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Budapest Pride – without major incidents

July 10th, 2013

Left-wing and liberal columnists believe that the mostly peaceful Budapest Pride 2013 walk proved a major success or even a breakthrough for gay rights activists. They find it disappointing, however, that the police showed little zeal to pursue radical protesters who beat up three marchers.

In contrast with some previous years, Budapest Pride 2013 ended without major atrocities, although a small group of radical protesters attacked three participants. The police checked the identity of the victims and did not stop the perpetrators. A police communique explained that the culprits had left the scene by the time the incident was signalled to them. The march was attended by several left-wing and liberal personalities and sympathizers.

This year’s Budapest Pride was a breakthrough, despite the fact that three participants were attacked,” Népszabadság comments in a front page editorial. More than 8,000 people, supported by several companies (including Google and Espell) by far outnumbered the small group of far-right protesters shouting homophobic slogans, Népszabadság recounts. Despite the incident, Budapest Pride was on a par with similar demonstrations in Western Europe, the newspaper concludes.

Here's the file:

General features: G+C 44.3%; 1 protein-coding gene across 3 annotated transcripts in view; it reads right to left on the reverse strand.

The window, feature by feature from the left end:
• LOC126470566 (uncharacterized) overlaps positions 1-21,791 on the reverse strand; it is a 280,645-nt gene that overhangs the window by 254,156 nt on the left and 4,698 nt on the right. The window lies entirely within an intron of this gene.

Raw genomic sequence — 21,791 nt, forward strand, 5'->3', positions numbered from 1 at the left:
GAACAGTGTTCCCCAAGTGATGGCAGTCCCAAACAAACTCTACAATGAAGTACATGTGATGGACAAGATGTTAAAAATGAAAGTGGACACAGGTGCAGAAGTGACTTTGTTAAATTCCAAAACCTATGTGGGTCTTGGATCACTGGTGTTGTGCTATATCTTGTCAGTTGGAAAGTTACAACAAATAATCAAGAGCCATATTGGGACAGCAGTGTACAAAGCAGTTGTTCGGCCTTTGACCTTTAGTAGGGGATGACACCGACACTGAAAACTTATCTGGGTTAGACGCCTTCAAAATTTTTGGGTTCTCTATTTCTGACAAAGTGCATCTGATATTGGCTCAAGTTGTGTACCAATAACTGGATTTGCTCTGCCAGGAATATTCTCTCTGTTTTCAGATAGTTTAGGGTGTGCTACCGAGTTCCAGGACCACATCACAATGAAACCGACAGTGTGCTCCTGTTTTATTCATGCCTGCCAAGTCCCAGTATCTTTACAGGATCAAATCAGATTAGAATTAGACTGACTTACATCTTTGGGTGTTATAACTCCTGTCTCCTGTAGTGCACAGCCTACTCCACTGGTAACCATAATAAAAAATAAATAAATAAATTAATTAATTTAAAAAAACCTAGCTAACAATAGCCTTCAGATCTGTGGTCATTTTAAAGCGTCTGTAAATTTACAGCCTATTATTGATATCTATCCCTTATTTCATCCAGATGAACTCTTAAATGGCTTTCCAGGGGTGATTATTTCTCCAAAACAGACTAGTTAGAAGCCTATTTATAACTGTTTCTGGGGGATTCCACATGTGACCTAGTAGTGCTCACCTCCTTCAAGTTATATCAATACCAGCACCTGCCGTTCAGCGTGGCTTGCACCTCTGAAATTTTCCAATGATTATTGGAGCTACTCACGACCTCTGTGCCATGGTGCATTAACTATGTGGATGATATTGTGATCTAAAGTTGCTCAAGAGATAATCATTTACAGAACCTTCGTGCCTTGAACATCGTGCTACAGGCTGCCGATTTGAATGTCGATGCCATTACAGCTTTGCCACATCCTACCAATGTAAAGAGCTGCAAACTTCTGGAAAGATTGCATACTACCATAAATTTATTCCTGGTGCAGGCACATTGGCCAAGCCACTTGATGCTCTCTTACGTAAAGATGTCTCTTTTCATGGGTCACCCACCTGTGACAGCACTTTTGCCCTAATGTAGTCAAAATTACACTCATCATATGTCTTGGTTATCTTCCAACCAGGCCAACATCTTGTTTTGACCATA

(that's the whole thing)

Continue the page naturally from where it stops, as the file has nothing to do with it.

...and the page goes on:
Magyar Narancs also considers the event a success. The liberal weekly finds it promising that pro-government personalities took a stand against discrimination towards homosexuals, although they added that they do not support public demonstrations in favour of certain  sexual preference. (The initiators of the “peace marches” held over the past 18 months in support of the government in its conflicts with the European Union published an open letter on the subject, after their homepage was hacked and replaced by a gay parade announcement.) Magyar Narancs, however, finds it disappointing that government politicians stayed away from the event, for their symbolic participation could have helped to reduce homophobic prejudice in the country.

In Népszava, Jenő Veress speculates that the police officers on duty failed to take action against the group of radicals who beat up the three peaceful marchers because Jobbik and racist ideology is gaining ground in the ranks of the police. “It is possible that many of the policemen maintaining public order at the event would rather have stood aside and let ‘natural selection’ take place,” Veress contends.

It would be easy but wrong to blame the incompetence of the police on the Fidesz government, László Szily writes in Cink.  The centrist commentator points out that the police have not been exactly proactive in the defence of homosexuals and pro-gay right activists, since the Kádár era”. “A lot changes in Hungary, but, unfortunately, the worst things usually remain the same”, Szily concludes.

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